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Year : 2021  |  Volume : 15  |  Issue : 2  |  Page : 193-198

Successful management of an aorto-esophageal fistula following button battery ingestion: A case report and review of the literature

1 Department of Anesthesiology and Pain Medicine, Nationwide Children's Hospital, Columbus, Ohio, USA
2 Department of Anesthesiology and Pain Medicine, Nationwide Children's Hospital; Department of Anesthesiology and Pain Medicine, The Ohio State University College of Medicine, Columbus, Ohio, USA

Correspondence Address:
Joseph D Tobias
Department of Anesthesiology and Pain Medicine, Nationwide Children's Hospital, Columbus, Ohio
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Source of Support: None, Conflict of Interest: None

DOI: 10.4103/sja.sja_1040_20

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Date of Submission15-Oct-2020
Date of Acceptance16-Oct-2020
Date of Web Publication01-Apr-2021


Foreign body ingestion is a common event among pediatric patients, especially in children less than 6 years of age. Although most cases are relatively benign, with the foreign body passing spontaneously or requiring a brief endoscopic procedure for removal, button battery ingestion is known to cause significant morbidity with the potential for mortality. Although aorto-esophageal fistula (AEF) is a rare complication following button battery ingestion, its clinical manifestations are significant and outcomes are poor. Early diagnosis and aggressive treatment are key in preventing fatal complications. We describe the successful management of an AEF which presented with hematemesis 8 days after removal of a button battery in a 17-month-old female. The literature regarding button battery ingestion and AEF is reviewed and treatment options including intraoperative anesthetic care discussed.

Keywords: Aorto-esophageal fistulae; button battery ingestion; pediatric anesthesia

How to cite this article:
Wakimoto M, Willer BL, Mckee C, Nafiu OO, Tobias JD. Successful management of an aorto-esophageal fistula following button battery ingestion: A case report and review of the literature. Saudi J Anaesth 2021;15:193-8

How to cite this URL:
Wakimoto M, Willer BL, Mckee C, Nafiu OO, Tobias JD. Successful management of an aorto-esophageal fistula following button battery ingestion: A case report and review of the literature. Saudi J Anaesth [serial online] 2021 [cited 2022 May 18];15:193-8. Available from:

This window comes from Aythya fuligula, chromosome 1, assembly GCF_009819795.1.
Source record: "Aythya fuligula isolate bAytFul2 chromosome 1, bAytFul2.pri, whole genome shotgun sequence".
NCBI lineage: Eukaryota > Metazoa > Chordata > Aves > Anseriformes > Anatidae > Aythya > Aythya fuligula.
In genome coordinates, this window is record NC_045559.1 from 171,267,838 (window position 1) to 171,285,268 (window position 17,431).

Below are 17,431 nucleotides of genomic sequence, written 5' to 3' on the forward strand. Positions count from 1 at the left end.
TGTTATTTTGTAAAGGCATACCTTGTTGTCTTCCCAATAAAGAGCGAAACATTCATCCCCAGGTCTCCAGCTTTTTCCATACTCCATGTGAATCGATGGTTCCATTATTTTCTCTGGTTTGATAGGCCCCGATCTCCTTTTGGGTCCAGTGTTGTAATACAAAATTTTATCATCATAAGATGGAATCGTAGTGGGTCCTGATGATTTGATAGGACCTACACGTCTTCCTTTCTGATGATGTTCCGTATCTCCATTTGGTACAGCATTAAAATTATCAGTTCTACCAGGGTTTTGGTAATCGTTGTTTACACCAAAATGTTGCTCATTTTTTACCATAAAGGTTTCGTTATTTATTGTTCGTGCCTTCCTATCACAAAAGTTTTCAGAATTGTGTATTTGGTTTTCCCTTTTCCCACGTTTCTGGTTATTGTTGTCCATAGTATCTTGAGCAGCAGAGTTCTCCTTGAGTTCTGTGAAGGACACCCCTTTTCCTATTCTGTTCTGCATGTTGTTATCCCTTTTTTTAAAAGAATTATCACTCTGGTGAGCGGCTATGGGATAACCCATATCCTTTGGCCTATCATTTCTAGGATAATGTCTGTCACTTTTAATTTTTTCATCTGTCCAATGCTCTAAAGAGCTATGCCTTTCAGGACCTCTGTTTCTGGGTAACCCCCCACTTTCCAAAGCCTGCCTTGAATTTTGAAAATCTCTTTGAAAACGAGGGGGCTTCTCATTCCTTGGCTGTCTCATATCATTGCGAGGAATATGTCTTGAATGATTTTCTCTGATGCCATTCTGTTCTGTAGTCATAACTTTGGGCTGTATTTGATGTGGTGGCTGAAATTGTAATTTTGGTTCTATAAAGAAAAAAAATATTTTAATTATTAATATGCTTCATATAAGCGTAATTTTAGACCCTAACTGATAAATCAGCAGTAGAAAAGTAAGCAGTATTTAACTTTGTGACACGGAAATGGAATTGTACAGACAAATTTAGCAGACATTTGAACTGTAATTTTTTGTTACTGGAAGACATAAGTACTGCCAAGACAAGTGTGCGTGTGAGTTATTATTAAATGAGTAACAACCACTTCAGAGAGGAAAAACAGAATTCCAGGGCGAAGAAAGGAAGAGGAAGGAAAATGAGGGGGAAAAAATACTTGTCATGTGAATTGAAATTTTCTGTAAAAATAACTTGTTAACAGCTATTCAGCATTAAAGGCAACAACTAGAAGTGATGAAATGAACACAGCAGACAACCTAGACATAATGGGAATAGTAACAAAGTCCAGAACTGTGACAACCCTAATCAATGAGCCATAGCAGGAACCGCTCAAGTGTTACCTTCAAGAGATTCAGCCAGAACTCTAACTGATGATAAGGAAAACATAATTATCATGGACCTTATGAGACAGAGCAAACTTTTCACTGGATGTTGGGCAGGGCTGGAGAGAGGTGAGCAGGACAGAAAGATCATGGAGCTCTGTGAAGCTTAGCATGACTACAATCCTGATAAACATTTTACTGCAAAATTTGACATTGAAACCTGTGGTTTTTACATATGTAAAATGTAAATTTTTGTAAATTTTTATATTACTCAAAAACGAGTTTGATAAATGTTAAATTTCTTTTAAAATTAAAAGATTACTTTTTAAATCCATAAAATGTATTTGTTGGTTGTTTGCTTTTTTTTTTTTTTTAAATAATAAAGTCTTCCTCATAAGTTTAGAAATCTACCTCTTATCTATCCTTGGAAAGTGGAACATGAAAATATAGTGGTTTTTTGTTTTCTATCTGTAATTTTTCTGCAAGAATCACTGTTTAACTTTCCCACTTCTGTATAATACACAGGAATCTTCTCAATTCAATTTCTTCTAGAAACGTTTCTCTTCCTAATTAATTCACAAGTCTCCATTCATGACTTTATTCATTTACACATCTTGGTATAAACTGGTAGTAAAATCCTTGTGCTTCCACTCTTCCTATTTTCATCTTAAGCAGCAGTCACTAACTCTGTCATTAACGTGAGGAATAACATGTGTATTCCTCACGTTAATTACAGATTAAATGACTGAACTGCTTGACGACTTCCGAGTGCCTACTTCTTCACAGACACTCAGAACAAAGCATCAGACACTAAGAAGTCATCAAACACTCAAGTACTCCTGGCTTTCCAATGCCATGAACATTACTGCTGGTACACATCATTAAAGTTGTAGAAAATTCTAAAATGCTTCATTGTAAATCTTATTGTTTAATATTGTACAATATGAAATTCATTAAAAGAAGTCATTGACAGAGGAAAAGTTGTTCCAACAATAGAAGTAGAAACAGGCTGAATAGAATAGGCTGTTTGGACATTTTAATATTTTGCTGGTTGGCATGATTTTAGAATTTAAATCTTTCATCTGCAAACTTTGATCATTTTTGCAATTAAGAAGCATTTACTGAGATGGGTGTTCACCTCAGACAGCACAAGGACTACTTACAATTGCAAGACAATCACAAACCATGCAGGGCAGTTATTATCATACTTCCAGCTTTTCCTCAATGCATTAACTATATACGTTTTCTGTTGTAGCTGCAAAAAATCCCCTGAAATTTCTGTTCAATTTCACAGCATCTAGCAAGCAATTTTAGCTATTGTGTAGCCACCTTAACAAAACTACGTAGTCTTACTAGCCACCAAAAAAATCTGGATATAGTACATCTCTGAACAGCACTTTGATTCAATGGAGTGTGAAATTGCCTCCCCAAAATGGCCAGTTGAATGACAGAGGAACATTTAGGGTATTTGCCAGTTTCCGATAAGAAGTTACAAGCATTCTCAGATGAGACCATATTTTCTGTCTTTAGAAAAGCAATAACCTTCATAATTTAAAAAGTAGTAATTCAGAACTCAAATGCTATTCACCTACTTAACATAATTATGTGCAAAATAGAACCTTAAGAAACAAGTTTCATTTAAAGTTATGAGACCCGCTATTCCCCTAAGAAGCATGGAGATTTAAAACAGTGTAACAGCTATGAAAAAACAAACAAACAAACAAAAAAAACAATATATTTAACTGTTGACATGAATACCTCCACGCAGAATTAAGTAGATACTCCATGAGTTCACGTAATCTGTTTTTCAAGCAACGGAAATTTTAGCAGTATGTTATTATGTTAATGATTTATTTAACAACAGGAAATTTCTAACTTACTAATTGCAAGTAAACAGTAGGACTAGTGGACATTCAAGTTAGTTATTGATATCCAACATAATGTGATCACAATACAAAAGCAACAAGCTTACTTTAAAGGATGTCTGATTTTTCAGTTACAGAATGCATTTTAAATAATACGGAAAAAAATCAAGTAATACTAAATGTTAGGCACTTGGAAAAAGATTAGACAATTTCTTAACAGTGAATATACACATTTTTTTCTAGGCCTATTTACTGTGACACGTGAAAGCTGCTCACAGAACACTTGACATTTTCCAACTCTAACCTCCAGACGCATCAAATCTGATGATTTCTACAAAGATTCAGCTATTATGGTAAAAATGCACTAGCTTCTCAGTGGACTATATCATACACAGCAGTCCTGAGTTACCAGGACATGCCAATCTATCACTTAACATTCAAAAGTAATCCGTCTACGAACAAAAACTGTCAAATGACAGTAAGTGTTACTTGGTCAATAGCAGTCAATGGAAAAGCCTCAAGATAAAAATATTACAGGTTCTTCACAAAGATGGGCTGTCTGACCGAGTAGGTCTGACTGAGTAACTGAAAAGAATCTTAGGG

Introduction Top

The ingestion of foreign bodies is a relatively common event among pediatric patients. The ingested items generally pass spontaneously or require brief anesthetic care during endoscopic removal. Rarely, severe complications may occur related to tissue damage from the foreign body that is ingested. The most recent data from the National Capital Poison Center reported 3,244 cases of button battery ingestions in 2017, 1986 (61%) of which involved children less than 6 years of age.[1] Although the incidence of button battery ingestion has remained unchanged for the past 30 years, the incidence of moderate, major, or fatal complications has risen dramatically with an almost ten-fold increase as compared with 1985. This change is due to the introduction of a more powerful battery (20 mm, 3-volt) to the household market.[2] All fatalities and 98% of major adverse effects occurred in children less than 6 years of age. The incidence of major morbidity or death in this age group has been reported to be as high as 12.6% compared to a lower incidence of major complication or death in all ages (0.3-1%).[1],[2] Button battery ingestion can result in significant morbidity and mortality including aorto-esophageal fistula (AEF) formation or fistula formation between major blood vessels. We describe the successful management of a life-threatening AEF which formed after button battery ingestion. The literature regarding button battery ingestion and AEF is reviewed and treatment options including intraoperative anesthetic care discussed.